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I seem to be confused as to which rail pass to use when travelling from a Belgium train station to a border station such as Roosendal in the Netherlands.

The RailPlus card is a card that you can get from any European country and allows reduced fair for cross-border trains.

The Belgian Rail Pass gives you 10 trips between any two station for 76 Euros (7.60 per trip).

The RailPlus Card gives the following information:

25% reduction on purchase of standard train tickets for conventional international trains* if at least 1 border is crossed during the journey (not valid for Thalys, TGV and Eurostar).

(*) except for connections from Belgium to Maastricht, Roosendaal or Aachen (and vice versa)

The terms of use of the Rail Pass are:

Journey between 2 Belgian stations/stops, not including border stations.

From the wording it is clear that you cannot use the RailPlus Card for to get a discount between a Belgian station and Roosendal. However, the wording of the Rail Pass terms and conditions seem very ambiguous. Do they mean to say, Journey between two 2 Belgian stops as well as border stations in neighbouring countries?

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You can't use the railpass to cross borders.

The real meaning of their conditions got lost in translation. The Dutch version of the general conditions doesn't mention border stations, but border points (grenspunten). These border points are relevant in different reduction schemes (such as RailPlus). With a rail pass (or the cheaper GO pass for passenger <26y) you can not travel to these borderpoints, but only to the last city where the trains stop.

Which city to use depends on the train you take to cross the border. If for example you want to go to Roosendaal and you take the intercity, you can use the railpass to travel to Antwerp. From there on you would need to buy a regular train ticket to Roosendaal. If you would take the local train to Roosendaal, you can travel up until Essen, from where on you would need to have a regular ticket. A ticket from Antwerp to Roosendaal will be more expensive then one from Essen to Roosendaal.

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    The last paragraph is incorrect. You can combine tickets (with the exception of a Key Card) even if the train doesn't stop in the station. For travel to Roosendaal you can always use the RailPass to Essen and buy a ticket from Essen to Roosendaal. Even if the train you take doesn't stop in Essen. I do this every time I travel by train to the Netherlands and never had a problem with it. The "Travel terms and condtions" explicitely allow it (art 53): belgianrail.be//~/media/Files/Mobility/Support/… (Dutch) – Some wandering yeti Mar 3 '15 at 21:51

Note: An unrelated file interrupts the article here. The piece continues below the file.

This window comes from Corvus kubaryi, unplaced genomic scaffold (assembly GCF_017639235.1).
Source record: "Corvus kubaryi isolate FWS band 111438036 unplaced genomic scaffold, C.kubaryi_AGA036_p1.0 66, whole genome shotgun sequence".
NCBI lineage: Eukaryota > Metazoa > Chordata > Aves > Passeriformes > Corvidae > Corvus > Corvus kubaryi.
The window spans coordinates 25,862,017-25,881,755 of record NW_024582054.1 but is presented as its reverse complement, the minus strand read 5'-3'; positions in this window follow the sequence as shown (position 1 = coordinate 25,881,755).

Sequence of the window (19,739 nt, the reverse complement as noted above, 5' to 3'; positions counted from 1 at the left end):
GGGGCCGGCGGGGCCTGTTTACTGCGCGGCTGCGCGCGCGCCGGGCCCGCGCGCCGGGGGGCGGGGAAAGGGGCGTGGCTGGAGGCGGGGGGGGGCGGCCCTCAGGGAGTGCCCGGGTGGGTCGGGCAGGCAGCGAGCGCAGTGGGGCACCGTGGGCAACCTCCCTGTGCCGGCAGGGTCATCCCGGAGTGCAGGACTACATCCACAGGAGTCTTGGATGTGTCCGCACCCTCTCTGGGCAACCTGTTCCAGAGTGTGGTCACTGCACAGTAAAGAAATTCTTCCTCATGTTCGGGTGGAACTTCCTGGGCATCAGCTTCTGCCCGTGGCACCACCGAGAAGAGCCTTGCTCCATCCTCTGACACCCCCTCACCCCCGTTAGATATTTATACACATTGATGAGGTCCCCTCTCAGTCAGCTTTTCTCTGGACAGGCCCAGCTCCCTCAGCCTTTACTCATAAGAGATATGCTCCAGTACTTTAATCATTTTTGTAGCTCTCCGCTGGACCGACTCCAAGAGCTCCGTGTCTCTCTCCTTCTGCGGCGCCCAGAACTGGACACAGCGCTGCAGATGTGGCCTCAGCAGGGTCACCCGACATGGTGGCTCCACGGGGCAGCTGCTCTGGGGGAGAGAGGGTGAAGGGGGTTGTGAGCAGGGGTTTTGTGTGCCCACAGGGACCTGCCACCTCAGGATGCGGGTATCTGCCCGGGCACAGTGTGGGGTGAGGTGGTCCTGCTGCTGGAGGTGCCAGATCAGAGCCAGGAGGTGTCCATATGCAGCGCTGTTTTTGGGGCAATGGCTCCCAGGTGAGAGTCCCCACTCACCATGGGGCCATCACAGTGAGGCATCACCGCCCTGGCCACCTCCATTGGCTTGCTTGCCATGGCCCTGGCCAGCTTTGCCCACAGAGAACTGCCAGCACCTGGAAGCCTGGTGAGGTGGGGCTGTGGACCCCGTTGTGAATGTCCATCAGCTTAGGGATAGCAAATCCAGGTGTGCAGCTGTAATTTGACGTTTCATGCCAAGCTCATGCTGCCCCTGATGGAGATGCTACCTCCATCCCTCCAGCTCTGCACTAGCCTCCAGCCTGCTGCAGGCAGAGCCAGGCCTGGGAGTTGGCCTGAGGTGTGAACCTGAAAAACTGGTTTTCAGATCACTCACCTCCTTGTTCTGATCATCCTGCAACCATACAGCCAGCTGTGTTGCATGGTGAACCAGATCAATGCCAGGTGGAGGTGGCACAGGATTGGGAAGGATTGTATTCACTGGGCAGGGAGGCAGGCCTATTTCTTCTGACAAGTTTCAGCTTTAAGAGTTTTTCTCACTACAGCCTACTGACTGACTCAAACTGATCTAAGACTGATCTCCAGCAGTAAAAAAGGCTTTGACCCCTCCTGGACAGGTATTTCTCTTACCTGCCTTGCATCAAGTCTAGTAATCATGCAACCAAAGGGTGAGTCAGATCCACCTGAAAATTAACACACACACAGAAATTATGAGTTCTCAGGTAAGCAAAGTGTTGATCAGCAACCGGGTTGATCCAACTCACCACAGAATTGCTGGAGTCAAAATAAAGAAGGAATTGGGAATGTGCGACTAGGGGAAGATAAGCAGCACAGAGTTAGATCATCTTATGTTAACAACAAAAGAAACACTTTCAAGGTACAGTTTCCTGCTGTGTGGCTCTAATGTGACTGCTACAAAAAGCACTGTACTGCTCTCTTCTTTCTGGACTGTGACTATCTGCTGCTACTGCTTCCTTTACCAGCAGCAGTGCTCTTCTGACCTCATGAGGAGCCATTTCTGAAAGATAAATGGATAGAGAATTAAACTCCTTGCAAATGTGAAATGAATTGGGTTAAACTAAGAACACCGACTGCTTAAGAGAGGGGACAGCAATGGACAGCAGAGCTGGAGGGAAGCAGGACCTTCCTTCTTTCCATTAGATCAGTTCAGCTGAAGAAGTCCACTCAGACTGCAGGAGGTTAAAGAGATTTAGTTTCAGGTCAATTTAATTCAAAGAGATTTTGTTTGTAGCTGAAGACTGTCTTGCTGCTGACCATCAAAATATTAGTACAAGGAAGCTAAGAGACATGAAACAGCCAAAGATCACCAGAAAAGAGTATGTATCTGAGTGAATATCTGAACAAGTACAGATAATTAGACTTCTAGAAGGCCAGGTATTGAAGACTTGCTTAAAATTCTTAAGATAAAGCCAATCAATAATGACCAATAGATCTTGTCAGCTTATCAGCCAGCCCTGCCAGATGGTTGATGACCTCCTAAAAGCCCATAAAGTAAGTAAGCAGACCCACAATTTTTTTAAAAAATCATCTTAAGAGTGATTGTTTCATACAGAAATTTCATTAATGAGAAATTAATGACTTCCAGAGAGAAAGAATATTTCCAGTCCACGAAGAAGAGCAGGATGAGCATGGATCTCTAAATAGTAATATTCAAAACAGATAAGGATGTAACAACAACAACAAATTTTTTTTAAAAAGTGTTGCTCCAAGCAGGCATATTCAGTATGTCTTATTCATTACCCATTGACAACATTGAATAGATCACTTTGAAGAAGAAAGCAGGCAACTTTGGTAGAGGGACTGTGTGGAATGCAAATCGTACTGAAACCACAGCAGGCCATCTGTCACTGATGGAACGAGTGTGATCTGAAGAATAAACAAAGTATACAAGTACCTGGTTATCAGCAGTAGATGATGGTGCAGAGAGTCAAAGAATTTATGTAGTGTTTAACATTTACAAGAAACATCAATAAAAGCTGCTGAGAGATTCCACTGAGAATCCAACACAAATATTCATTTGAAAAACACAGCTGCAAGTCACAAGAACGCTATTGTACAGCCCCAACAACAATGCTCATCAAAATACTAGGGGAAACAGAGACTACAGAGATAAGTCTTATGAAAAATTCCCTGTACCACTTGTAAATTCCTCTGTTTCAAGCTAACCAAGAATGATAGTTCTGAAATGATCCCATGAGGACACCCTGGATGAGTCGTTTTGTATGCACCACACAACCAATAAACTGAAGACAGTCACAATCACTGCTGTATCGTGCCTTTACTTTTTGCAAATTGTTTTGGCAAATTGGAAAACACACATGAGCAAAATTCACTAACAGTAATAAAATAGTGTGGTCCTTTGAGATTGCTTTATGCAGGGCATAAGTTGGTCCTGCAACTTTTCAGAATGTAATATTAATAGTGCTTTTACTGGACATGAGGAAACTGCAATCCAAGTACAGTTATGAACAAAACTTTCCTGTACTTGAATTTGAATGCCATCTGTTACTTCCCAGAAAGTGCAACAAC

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I think that it means just what it seems to mean: You can't use a “Rail Pass” because those stations are not in Belgium and you can't use the RailPlus card either because they are explicitly excluded from its scope despite being across the border.

On the other hand, the Belgian Railways do offer separate special fares for stations close to the border, which are typically a bit higher than similar tickets for journeys entirely inside Belgium. Conditions are also slightly different (for example there are “GO pass” offers for the youth but nothing like the Rail Pass for people over 26). Alternatively, you can travel to the last station in Belgium on your Rail Pass and buy another ticket to Roosendaal.

As @andra explained the bit about “border stations” is an unrelated translation error. This condition stems from the way international tickets are traditionally priced. Outside of special fares, international journeys consist of segments between a station and a “border point” or between two border points (the Dutch and French versions do mention a “point” and not a “station”). Each segment is then priced based on the distance, and it's possible to apply a discount on each segment separately. But the trains do not actually stop at the border point, it's a virtual “station” for booking and pricing purpose.

Using this system, if you have several discount cards, you could get something like 25% on one segment through RailPlus, 50% on another segment with the Swiss Halbtax abo/abonnement demi-prix, etc. In this case however, you can't travel on a Rail Pass up to the border point and then only pay for the distance you travel on the foreign network, you need to stop at an actual station and then cross the border on a distinct ticket. By contrast, with a Swiss or German yearly rail card (Generalabonnement/abonnement général or Bahncard 100), you can in fact do just that and only pay for the segment starting at the border, which is why the Rail Pass card conditions explicitly rule it out.

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